The Swift frame is remarkable in that it accommodates a large range of uses for cyclists of almost any size and shape. Part of the reason for this is that the seat post has a great deal of vertical adjustment and is oriented at 72 degrees, which means that adjustments to the seat-to-pedal distance simultaneously change the horizontal reach of the bike as well.
This diagram illustrates the key dimensions and geometric relationships for the frame. The table at the right provides the specific values for seat-to-pedal distance and reach for various positions of the seat post. Note that the seat may be moved fore and aft by about +/- 1/2 in (12mm) from these nominal values by adjusting the position of the seat on the seat post.
||reach with standard stem
|30 in (750mm)
|32 in (800mm)
|34 in (850mm)
|36 in (900mm)
|38 in (950mm)
The standard stem on the Swift is 60mm, 40 degree, 1-1/8in threadless. Swapping a 100 mm 30 degree stem will increase all of these reach dimensions by about 1.5 inches (37.5mm). We configure the bike at the factory with a 100mm stem for riders taller than 5' 10" (1.8m) and a 60mm, 5 degree stem for riders under 5' 5" (1.65m). Most riders find that no vertical adjustment to the handlebars is necessary. However, there are two ways to adjust this dimension if desired. First, the stem can simply be flipped over, angling it slightly downward instead of upward. Second, the vertical stem riser can be easily shortened by cutting off a few millimeters from it's height.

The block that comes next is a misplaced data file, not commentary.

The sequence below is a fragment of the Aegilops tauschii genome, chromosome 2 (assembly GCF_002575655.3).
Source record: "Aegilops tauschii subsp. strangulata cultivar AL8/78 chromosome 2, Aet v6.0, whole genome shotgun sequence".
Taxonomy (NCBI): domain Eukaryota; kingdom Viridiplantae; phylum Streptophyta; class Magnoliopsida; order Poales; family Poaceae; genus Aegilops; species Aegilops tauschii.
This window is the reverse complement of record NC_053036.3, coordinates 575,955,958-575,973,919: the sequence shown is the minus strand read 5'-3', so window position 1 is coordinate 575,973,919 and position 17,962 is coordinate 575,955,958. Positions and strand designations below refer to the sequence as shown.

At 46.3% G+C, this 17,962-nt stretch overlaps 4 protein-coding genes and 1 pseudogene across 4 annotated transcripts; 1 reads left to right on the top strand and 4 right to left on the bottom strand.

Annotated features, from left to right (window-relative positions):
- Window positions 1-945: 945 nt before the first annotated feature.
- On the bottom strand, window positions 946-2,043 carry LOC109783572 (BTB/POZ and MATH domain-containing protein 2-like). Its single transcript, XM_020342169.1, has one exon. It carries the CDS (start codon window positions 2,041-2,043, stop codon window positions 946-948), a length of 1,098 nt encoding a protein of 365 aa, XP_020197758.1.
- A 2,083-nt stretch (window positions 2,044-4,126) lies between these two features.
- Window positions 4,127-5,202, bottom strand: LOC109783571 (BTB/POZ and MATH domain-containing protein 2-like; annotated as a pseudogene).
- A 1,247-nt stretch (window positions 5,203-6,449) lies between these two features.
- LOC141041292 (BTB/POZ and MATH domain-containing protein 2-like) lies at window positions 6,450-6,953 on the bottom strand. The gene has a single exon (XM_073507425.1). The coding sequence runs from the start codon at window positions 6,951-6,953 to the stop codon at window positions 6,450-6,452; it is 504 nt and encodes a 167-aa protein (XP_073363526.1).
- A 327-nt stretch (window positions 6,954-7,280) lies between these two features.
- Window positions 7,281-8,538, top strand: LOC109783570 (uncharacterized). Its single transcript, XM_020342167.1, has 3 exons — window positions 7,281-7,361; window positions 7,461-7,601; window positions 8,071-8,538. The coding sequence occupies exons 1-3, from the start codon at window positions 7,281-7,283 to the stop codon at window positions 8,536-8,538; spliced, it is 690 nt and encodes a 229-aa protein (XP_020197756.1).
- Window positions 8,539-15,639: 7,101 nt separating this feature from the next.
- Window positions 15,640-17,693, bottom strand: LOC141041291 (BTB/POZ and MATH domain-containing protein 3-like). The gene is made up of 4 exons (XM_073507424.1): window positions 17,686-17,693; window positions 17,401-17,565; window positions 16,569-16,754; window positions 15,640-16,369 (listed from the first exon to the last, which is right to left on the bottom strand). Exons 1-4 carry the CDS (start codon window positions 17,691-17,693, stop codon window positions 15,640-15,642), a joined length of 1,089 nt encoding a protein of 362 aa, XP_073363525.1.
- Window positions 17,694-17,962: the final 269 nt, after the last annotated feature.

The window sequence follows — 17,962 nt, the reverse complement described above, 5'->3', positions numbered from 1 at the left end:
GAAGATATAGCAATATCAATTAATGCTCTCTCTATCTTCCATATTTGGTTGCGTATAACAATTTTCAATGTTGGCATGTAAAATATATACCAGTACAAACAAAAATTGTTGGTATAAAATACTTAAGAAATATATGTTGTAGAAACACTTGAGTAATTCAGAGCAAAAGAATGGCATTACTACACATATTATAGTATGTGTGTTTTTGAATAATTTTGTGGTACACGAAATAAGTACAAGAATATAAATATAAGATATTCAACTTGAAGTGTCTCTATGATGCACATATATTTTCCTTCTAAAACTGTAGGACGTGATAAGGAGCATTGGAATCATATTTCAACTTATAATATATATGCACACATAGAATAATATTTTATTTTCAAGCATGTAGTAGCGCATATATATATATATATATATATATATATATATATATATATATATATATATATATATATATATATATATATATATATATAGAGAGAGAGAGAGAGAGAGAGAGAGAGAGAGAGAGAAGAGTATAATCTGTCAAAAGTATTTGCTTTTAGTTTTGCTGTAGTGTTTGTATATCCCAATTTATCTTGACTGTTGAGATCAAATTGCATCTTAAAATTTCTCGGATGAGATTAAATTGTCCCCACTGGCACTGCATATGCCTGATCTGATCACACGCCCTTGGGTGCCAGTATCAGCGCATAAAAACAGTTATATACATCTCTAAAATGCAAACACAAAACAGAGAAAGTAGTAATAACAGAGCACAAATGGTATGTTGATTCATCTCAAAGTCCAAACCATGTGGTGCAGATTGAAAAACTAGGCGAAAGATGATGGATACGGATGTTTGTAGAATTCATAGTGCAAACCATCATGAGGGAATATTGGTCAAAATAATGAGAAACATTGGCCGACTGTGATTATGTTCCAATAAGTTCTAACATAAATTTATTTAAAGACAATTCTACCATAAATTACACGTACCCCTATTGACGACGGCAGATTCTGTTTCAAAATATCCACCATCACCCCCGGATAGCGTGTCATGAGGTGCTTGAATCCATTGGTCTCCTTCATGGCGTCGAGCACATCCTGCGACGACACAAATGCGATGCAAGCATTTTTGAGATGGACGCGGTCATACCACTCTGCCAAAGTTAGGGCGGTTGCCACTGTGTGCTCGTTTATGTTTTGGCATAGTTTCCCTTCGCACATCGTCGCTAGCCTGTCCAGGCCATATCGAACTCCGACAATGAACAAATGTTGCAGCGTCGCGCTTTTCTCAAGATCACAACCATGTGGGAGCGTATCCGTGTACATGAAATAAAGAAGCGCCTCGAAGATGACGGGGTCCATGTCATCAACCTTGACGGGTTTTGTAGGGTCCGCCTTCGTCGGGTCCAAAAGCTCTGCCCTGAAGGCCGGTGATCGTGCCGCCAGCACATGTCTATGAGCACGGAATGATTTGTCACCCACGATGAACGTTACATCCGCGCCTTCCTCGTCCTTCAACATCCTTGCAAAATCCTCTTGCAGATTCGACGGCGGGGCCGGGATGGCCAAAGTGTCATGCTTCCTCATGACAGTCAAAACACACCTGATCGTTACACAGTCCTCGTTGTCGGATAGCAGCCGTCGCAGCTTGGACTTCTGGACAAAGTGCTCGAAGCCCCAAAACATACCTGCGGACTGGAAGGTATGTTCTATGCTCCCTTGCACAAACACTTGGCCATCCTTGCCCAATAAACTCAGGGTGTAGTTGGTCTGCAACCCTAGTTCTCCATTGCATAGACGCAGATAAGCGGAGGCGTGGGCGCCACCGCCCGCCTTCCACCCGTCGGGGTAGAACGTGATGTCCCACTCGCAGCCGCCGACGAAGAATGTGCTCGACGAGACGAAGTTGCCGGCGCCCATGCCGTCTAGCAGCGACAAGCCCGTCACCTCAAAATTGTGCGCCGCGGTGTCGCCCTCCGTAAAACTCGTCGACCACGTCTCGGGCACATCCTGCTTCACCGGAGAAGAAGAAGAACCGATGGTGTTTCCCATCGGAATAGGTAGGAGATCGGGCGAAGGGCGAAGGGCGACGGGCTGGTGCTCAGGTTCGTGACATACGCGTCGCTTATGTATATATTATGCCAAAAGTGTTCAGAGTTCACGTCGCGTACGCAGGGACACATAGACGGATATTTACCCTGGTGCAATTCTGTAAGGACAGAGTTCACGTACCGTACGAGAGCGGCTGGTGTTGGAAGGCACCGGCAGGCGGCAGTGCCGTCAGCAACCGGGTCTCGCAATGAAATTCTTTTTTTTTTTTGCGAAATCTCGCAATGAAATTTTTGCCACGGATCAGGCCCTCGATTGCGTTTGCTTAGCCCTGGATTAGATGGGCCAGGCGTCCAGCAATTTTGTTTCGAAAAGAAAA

Some people have asked us how the Swift geometry compares to other bikes. The short answer is that it is very close to a "hybrid" geometry. The image to the left is an overlay of the Swift on the outline of a Trek hybrid bike. You can see that the wheelbase is essentially identical. The seat-to-handlebar distance is also nearly identical. This explains why the Swift has such a solid feel and comfortable ride.